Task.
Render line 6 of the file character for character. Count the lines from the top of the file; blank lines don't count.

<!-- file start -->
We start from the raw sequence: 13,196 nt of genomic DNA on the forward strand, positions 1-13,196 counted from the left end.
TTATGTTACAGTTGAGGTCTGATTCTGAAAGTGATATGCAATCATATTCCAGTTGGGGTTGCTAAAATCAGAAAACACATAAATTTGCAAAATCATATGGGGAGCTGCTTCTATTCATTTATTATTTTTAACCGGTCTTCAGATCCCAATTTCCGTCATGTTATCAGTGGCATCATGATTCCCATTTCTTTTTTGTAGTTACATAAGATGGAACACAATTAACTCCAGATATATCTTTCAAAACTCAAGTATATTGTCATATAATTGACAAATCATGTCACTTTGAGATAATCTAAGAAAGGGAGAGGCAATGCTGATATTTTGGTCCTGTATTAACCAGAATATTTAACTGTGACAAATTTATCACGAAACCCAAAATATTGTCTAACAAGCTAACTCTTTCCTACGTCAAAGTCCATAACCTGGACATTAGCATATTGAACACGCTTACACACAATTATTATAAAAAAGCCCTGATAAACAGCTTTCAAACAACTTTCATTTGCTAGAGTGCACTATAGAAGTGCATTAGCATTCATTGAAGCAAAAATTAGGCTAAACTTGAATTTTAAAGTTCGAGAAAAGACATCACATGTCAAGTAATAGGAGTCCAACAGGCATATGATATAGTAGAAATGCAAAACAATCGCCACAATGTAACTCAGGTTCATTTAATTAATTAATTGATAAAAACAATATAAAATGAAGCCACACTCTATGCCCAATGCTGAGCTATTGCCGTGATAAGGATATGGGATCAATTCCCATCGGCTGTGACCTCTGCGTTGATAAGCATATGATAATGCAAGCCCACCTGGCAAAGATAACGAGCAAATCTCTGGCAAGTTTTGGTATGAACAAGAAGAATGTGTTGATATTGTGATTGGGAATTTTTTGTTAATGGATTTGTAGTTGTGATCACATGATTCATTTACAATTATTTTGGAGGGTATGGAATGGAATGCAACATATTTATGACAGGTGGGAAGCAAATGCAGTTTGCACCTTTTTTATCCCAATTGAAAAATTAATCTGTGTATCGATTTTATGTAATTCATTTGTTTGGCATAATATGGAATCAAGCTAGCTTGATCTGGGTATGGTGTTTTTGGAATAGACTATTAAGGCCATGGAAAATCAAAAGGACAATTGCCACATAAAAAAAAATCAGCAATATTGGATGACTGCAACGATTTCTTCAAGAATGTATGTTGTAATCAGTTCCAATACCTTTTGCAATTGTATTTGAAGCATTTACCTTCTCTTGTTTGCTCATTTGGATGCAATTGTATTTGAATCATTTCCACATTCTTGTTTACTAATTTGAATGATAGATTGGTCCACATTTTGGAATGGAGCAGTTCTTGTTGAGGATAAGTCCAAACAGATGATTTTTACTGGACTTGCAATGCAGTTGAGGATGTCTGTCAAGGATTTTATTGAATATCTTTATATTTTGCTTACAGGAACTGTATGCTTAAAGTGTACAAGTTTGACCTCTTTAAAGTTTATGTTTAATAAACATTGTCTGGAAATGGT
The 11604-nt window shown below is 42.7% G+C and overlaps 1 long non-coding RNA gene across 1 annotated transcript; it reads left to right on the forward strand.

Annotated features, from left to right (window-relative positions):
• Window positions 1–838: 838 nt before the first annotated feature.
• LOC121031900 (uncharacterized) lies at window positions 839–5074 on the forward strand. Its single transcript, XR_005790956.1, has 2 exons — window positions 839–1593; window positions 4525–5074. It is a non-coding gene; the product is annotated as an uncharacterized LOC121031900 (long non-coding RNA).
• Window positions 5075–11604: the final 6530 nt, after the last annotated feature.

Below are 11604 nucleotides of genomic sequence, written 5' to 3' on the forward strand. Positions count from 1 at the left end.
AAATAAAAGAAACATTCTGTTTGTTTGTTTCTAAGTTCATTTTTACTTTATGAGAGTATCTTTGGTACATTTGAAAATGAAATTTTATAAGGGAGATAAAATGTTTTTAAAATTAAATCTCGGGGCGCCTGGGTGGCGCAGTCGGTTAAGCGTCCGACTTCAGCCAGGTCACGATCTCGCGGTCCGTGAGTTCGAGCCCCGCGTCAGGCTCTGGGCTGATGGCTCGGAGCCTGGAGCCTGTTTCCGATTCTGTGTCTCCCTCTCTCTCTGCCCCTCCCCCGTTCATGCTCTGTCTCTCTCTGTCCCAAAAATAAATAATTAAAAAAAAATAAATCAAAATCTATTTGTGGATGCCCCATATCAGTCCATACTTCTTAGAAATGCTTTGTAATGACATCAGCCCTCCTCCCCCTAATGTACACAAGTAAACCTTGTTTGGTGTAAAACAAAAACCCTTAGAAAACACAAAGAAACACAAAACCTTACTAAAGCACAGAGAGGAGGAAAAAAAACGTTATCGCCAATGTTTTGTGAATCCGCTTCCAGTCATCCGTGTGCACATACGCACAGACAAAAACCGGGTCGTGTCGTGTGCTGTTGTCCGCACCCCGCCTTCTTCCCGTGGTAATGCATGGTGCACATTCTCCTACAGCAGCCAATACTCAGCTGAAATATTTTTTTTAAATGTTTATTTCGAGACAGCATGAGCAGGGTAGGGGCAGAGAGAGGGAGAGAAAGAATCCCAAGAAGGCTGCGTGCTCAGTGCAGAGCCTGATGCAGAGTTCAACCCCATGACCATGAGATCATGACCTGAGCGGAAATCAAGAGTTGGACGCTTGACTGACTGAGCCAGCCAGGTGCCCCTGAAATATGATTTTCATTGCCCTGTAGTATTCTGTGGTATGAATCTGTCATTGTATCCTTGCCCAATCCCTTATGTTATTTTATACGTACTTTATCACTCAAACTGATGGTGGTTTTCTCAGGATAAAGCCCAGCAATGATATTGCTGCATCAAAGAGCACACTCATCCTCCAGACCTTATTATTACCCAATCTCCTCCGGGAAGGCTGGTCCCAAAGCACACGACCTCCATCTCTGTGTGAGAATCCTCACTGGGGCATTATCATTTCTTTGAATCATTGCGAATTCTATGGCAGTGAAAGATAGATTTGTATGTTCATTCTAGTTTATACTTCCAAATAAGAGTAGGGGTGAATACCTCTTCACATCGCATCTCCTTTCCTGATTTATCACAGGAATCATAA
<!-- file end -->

• LOC121031900 (uncharacterized) lies at window positions 839–5074 on the forward strand. Its single transcript, XR_005790956.1, has 2 exons — window positions 839–1593; window positions 4525–5074. It is a non-coding gene; the product is annotated as an uncharacterized LOC121031900 (long non-coding RNA).